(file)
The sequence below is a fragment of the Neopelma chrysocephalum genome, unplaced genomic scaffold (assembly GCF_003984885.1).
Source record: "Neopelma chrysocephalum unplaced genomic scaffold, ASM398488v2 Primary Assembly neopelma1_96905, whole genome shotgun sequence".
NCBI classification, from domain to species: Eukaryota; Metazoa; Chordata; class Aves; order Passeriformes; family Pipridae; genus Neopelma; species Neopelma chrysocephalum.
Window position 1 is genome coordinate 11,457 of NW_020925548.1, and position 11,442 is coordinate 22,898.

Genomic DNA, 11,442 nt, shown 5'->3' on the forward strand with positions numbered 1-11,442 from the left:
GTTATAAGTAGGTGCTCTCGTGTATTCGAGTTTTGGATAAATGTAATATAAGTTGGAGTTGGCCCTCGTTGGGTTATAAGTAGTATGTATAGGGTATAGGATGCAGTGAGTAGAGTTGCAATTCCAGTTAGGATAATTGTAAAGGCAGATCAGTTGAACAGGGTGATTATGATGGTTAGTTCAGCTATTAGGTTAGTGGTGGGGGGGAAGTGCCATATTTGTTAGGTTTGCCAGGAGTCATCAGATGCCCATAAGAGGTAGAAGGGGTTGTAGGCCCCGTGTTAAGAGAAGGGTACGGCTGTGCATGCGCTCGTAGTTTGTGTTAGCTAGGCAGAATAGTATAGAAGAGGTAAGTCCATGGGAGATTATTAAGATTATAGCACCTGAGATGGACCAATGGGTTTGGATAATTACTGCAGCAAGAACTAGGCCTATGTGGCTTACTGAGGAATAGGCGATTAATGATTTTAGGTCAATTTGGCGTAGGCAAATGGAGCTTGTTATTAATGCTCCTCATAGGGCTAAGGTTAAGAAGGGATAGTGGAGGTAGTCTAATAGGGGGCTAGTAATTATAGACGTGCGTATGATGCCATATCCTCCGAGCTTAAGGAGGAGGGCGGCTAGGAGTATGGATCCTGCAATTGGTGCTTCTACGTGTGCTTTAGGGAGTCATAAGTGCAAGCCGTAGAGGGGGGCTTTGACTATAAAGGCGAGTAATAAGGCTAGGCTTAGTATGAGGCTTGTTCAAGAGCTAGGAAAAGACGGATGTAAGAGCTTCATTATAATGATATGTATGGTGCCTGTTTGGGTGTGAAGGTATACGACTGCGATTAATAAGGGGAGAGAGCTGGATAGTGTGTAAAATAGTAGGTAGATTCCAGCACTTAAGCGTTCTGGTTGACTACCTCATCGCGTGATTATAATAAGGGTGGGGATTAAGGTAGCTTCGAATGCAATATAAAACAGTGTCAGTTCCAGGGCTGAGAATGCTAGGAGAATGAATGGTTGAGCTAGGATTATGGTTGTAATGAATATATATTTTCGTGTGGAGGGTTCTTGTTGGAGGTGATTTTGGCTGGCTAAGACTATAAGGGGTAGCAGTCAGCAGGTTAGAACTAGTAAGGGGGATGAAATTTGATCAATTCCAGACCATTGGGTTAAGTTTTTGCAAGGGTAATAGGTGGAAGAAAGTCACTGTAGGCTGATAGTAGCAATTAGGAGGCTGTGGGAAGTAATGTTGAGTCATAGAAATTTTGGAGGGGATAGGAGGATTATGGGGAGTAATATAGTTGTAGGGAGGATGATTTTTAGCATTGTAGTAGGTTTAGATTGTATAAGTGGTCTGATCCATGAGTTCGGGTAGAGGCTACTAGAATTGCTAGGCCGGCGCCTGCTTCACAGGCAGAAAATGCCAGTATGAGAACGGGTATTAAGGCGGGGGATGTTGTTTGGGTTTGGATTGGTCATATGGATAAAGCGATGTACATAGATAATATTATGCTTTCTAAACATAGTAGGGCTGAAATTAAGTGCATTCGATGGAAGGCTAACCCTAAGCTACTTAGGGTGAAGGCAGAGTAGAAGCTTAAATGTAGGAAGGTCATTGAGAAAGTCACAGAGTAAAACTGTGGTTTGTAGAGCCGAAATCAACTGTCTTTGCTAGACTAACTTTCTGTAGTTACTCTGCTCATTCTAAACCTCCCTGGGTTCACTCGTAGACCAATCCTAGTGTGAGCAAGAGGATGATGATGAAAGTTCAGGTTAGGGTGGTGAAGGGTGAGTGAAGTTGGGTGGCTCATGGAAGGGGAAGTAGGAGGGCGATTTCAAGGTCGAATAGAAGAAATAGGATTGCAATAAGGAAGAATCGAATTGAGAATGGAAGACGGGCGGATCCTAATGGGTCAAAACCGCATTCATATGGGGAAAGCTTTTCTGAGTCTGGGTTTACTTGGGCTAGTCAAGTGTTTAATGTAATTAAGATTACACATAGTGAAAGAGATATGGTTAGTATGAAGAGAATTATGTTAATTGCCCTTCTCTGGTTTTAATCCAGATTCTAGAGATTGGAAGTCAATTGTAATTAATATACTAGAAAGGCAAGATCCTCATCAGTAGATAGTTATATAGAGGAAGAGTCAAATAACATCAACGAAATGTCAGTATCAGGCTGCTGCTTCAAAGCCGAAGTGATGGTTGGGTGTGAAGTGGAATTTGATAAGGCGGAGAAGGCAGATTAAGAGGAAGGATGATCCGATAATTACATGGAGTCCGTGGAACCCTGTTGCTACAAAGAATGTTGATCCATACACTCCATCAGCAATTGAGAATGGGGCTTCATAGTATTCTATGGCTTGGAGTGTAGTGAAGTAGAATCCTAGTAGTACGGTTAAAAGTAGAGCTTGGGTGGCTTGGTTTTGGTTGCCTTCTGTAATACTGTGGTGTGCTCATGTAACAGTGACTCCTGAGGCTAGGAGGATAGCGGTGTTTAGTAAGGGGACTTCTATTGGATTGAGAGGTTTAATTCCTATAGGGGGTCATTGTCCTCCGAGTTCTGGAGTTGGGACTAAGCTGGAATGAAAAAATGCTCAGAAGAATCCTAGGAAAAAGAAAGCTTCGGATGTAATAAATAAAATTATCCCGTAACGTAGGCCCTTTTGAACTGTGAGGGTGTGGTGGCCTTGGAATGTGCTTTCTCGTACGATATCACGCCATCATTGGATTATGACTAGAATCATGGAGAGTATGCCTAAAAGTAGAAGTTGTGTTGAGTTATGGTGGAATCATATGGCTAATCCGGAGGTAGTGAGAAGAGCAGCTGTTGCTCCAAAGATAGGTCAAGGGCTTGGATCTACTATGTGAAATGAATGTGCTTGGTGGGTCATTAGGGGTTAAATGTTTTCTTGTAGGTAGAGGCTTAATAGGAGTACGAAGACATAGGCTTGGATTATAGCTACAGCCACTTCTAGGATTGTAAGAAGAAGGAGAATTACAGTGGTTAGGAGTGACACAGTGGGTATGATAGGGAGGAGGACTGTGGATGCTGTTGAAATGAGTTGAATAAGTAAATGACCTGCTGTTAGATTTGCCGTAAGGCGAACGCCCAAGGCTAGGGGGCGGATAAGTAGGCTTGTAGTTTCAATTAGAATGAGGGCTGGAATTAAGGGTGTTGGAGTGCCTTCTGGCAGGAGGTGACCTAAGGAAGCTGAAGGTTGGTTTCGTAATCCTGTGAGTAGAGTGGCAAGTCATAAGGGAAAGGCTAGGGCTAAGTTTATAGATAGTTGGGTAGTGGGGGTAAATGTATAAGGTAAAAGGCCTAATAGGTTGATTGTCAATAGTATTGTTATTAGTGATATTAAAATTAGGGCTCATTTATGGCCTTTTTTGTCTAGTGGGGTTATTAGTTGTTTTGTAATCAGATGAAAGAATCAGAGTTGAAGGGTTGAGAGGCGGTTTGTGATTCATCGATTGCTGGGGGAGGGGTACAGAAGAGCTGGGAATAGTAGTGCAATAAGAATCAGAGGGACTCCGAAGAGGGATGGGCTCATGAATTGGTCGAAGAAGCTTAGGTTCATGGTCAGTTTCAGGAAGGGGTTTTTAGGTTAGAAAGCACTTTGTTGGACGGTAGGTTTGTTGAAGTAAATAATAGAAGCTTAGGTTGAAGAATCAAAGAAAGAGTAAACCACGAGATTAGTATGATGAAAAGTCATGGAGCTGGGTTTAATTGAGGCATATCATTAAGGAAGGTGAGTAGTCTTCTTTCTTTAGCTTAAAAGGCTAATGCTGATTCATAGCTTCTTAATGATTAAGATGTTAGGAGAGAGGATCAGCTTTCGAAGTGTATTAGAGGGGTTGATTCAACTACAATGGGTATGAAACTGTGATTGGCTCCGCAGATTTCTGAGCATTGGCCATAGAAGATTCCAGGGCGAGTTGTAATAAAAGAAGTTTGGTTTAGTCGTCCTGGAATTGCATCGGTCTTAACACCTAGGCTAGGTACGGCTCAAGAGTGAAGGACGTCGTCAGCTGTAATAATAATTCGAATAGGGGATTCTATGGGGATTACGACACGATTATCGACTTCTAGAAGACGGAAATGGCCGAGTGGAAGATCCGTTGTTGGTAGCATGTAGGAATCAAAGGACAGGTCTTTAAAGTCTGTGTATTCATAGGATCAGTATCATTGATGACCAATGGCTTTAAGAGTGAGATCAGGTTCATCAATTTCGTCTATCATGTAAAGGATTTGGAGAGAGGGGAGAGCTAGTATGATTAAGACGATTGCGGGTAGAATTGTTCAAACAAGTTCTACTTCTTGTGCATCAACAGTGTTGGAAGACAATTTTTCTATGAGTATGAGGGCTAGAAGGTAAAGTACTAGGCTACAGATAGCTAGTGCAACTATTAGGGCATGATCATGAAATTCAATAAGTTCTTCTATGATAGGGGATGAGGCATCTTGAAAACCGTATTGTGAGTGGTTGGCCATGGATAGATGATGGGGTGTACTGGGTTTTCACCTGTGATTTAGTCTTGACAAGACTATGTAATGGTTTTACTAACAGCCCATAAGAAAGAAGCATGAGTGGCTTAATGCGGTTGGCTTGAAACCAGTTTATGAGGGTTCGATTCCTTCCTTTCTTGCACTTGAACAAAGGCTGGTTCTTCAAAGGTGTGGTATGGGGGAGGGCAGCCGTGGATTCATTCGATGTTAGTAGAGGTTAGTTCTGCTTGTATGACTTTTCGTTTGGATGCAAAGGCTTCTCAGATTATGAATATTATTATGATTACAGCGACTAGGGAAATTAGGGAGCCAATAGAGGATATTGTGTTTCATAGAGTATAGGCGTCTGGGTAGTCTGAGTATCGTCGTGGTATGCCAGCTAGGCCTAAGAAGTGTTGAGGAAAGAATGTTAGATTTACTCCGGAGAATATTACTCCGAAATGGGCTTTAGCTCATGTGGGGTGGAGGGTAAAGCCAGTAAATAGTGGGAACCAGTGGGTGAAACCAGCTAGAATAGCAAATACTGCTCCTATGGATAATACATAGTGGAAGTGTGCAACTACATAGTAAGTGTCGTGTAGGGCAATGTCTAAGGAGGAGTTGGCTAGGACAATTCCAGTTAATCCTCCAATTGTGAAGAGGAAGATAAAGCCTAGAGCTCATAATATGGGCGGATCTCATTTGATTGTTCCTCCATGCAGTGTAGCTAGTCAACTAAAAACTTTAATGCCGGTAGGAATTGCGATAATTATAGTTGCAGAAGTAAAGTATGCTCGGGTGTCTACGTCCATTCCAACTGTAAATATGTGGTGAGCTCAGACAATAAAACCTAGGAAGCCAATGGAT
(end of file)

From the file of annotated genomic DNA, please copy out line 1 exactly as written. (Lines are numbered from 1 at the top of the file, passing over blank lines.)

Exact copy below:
The sequence below is a fragment of the Neopelma chrysocephalum genome, unplaced genomic scaffold (assembly GCF_003984885.1).